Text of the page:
For those of you who are regular readers or who have familiarized themselves with my situation, you will know I have a bit of a problem with prostate cancer.   The problem is now into its sixth year and it seems that although the disease hasn’t really changed, it is now expressing itself more profoundly.  Over this time I’ve learned there is one constant, everyone seems to know the cause and a cure.  That this seems to be ‘reality’ in the minds of many, perplexes me since over 30,000 men die each year from prostate cancer and the number doesn’t seem to be diminishing, a fact which suggests a cure has yet to be discovered.

For now I’ll focus on the latest cause I’ve read, interesting and at the same time, comical.  So, you may ask, what is this newest revelation – it is none other than early balding.  Yes, that is what I said, balding at an early age is supposedly correlated with propensity to get prostate cancer.  Interestingly, I read this on a Facebook page focused on prostate cancer, sort of a support group, founded by a guy, diagnosed with prostate cancer at an early age, whom I’m beginning to believe has a personal agenda.  Agenda’s aside, the balding study, at least that which I’ve read so far, seems a bit loose in its correlations.  Many know the generalization which holds that statisticians can ‘prove’ anything they want if they manipulate the data correctly and this certainly seems to be the case with balding and prostate cancer.

The ‘study’ reminds me of something my son came home with from his health class several years ago.  It seemed that one of his fellow students heard that masturbation reduced incidences of prostate cancer.  The study asked men in their 60’s and 70’s how frequently they masturbated when in their 20’s and masturbation frequency with  incidences of prostate cancer.  It seems that they saw a correlation between the frequency of reported masturbation and prostate cancer.  In short, the study claimed that the more a guy masturbated in his 20’s, the less likely he was to get prostate cancer in his later years.  interestingly, the number of times the individuals in the study claimed to have masturbated far exceeded that recorded as typical by sex researchers such as Masters and Johnson.  Somehow I have to believe these ‘old guys’ memories were a bit clouded and with age consuming their sexual prowess, they overcompensated.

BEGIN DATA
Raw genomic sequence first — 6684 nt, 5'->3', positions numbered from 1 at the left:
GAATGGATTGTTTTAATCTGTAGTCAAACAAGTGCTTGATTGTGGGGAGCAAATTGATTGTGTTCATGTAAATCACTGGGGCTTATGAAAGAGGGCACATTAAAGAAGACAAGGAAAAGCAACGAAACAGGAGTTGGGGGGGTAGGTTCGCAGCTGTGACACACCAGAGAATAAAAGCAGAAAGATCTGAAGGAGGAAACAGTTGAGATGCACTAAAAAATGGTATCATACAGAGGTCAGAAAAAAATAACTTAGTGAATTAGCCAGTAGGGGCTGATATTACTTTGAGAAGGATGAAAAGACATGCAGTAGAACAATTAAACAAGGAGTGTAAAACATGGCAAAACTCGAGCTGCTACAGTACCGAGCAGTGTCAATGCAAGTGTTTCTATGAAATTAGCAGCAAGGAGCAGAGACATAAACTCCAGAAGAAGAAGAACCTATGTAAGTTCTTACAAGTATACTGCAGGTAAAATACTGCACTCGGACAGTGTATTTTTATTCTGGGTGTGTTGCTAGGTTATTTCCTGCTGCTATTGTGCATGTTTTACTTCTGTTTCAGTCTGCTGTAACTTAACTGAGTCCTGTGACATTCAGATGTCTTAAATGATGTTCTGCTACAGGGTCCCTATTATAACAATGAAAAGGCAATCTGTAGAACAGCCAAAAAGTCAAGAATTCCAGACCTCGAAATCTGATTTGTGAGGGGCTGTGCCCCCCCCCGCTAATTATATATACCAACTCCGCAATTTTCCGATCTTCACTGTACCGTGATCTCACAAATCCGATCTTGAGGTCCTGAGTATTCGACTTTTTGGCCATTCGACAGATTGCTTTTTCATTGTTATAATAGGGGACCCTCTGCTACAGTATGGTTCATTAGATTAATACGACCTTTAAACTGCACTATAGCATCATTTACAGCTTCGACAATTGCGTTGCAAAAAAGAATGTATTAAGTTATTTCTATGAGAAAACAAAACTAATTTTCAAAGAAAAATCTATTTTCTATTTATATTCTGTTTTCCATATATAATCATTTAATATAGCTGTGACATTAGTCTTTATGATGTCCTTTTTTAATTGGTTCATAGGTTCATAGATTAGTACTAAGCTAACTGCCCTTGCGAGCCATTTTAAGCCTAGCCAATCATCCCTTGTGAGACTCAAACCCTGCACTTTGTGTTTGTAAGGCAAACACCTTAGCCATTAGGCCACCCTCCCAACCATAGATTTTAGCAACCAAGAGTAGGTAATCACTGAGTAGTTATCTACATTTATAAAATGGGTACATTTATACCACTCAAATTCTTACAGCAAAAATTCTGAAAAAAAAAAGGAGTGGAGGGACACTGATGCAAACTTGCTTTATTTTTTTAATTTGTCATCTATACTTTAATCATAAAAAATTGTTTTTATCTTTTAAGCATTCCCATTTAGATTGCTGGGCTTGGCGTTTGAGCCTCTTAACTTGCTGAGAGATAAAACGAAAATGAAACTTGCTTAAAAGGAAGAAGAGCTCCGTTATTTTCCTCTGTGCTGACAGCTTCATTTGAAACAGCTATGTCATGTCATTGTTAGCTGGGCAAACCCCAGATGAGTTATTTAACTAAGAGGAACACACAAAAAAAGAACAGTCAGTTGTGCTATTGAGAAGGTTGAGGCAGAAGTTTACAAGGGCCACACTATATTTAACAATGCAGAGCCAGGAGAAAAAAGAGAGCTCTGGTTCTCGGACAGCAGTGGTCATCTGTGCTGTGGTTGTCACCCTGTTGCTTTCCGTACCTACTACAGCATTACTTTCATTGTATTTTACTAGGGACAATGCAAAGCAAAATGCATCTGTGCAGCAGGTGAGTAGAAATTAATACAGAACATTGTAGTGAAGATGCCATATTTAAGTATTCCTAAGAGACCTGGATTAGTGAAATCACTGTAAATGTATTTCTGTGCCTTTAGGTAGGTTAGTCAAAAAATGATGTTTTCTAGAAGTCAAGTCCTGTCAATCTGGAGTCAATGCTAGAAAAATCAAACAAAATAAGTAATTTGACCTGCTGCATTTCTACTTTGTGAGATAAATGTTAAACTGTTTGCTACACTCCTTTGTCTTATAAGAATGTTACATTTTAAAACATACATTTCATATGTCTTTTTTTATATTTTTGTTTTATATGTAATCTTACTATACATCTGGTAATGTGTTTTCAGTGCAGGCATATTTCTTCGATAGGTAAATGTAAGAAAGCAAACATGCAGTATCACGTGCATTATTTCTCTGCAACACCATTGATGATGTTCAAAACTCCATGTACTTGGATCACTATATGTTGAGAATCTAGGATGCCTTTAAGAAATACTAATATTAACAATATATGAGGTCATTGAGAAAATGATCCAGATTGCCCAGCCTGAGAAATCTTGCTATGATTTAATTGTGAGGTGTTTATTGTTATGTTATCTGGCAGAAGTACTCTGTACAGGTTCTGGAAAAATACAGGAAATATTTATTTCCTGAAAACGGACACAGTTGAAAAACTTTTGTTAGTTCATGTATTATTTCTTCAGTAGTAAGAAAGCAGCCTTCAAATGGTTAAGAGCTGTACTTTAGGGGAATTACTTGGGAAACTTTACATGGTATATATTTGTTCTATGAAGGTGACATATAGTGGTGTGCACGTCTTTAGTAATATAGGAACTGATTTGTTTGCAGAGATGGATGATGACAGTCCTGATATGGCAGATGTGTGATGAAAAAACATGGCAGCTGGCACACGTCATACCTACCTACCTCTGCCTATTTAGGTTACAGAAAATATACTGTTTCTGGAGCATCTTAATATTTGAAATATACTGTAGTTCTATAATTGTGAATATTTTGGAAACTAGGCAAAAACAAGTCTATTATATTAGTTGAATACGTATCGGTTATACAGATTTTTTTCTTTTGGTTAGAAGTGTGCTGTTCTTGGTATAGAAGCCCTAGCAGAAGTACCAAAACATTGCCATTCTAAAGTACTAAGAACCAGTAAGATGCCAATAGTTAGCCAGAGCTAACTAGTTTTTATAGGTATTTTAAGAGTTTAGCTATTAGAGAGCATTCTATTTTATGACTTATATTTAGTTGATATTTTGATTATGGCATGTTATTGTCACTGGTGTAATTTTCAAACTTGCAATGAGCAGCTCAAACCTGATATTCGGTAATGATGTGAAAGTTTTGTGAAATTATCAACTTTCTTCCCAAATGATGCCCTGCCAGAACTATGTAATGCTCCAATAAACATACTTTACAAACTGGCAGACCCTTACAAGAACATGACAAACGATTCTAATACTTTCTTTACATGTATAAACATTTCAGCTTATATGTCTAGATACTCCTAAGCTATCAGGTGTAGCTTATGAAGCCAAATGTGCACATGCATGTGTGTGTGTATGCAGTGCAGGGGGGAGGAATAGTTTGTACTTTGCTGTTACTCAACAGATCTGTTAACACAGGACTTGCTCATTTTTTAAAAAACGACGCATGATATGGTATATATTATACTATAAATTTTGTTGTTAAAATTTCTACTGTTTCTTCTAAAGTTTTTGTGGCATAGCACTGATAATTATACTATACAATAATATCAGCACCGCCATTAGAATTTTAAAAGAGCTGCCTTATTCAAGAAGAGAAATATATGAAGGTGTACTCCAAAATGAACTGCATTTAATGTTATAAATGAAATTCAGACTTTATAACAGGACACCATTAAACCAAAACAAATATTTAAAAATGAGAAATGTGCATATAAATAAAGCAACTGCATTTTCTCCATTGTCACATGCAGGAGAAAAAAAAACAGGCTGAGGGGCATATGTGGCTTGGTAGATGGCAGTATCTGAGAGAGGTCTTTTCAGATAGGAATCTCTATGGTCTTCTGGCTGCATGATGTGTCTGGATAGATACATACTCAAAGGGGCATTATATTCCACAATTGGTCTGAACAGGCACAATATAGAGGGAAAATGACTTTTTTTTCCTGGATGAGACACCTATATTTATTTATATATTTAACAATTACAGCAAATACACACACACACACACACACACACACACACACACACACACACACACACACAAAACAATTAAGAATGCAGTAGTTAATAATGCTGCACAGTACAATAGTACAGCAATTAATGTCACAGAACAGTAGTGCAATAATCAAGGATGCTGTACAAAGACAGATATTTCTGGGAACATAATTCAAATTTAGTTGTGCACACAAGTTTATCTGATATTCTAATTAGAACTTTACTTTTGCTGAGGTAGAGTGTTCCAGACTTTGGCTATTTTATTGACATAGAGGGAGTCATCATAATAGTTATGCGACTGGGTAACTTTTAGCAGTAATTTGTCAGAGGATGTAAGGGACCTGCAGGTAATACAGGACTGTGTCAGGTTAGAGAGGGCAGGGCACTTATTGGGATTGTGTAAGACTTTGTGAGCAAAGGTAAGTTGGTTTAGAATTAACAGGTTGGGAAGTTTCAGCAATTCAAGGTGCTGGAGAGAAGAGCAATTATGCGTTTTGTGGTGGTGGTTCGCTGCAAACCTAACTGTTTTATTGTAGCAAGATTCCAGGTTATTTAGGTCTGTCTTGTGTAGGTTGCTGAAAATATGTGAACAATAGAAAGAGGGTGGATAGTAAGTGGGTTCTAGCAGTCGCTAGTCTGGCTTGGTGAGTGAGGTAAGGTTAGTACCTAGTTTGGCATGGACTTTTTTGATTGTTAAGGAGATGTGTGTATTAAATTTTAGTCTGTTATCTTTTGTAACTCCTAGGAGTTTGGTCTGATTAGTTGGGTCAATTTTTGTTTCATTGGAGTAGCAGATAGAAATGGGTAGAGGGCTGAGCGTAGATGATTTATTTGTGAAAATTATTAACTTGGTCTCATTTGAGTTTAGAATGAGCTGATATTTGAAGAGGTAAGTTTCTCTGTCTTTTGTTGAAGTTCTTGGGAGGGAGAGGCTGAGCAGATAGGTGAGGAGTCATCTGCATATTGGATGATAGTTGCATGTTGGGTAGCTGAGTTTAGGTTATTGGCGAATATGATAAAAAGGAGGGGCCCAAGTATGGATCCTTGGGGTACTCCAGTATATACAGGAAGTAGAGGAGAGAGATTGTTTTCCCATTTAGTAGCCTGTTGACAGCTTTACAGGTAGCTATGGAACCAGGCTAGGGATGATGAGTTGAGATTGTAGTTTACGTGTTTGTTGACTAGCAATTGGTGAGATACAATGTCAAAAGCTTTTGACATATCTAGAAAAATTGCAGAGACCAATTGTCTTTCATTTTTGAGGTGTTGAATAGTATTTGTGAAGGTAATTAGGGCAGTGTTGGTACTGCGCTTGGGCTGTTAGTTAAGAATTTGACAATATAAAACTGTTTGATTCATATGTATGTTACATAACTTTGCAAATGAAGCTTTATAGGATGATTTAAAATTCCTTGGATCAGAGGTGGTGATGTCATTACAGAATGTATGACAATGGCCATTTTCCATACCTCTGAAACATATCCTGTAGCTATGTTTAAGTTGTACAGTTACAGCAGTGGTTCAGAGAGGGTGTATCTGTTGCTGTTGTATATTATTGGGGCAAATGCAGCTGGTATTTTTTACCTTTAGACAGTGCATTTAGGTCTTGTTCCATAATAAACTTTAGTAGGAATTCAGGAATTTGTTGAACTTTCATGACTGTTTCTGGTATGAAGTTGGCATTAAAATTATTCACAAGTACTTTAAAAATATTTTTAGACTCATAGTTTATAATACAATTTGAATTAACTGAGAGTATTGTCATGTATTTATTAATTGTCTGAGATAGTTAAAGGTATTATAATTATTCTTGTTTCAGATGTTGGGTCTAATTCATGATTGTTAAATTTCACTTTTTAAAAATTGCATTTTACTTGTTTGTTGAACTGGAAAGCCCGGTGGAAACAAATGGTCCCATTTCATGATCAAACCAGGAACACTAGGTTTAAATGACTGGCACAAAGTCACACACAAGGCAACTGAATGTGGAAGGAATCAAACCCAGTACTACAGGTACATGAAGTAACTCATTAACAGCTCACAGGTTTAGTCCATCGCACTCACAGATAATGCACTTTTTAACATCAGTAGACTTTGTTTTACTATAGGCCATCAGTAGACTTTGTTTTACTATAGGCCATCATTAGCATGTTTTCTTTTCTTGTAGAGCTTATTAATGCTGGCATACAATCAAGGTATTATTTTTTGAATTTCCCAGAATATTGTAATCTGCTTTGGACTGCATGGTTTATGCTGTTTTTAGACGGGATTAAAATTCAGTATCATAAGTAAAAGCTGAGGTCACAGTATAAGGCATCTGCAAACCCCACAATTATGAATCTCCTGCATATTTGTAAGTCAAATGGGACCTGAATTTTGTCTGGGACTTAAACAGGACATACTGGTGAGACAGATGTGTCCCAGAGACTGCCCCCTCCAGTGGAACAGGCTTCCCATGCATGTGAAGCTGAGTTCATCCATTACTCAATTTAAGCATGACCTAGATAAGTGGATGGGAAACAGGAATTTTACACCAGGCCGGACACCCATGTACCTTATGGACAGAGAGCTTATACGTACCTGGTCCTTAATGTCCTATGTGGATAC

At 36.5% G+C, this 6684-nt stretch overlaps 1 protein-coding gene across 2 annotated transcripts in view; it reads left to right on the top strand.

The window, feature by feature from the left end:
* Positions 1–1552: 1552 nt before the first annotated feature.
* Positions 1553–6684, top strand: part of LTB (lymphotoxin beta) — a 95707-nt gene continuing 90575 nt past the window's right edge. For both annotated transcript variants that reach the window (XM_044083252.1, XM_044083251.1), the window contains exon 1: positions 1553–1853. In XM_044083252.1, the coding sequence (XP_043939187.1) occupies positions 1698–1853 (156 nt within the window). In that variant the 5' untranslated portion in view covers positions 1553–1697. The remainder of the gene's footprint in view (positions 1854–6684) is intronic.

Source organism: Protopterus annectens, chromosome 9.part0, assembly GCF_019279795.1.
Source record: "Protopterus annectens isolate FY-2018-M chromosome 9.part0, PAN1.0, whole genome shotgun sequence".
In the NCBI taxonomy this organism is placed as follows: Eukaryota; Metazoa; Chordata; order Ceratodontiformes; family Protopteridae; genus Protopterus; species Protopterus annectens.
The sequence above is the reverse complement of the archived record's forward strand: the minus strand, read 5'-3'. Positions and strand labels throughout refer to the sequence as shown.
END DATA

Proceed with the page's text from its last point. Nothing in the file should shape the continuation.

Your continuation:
So, back to balding and the calamity of that ‘finding’.  For those of us familiar with the many epidemiological studies which seek to correlate diseases, and in this case prostate cancer, to some causal effect, we know the only weak correlations that exist with prostate cancer is farming and truck driving.  At that, the strength of the correlation is so weak few even subscribe to the notion any relationship exists.  When reading the study on balding, it was clear the attempt at deriving a correlation was, at best, very weak.  So why should we care if some researcher tries to make a name for themselves by publishing such a study?  More importantly, why should we care such a study would even be published, surely such a journal must represent quackery, at least at some level.

In my view it is less about balding and prostate cancer and more about how we, as a people, seem obsessed with trying to assign ‘blame’, to and for, anything.  Many often ask me if I know why I got my cancer and the answer is simple, I don’t know.  By all measures my genealogy suggests little or no probability of getting the disease.  In short, with none of the typical risk factors, principally no affected male relatives, I am an anomaly.  In the end, at least in my mind, while it would be nice to know what may have caused my cancer, good to know from a preventative perspective, does it really matter?  I guess it’s kind of like the feud between the Hatfields and McCoys, long-standing and no one really knows why it started, but not knowing why didn’t prevent them from ending the feud. 

The dilemma that arises here is where to focus one’s energy.  Perhaps we are better served by applying more energy to seeking the cure than to finding the cause.  By taking this approach we can stem the bleeding, stop the deaths resulting from the disease, irrespective of how or when it appears.  However, perhaps by identifying the cause we will no longer be concerned with a cure because, if the cause is known, the disease will fade away with each afflicted person’s passing.  Something to think about, perhaps something to consider with all of life’s dilemmas.

Happy reading, happy thoughts and happy trails.

As always, feel free to comment or you may email me at



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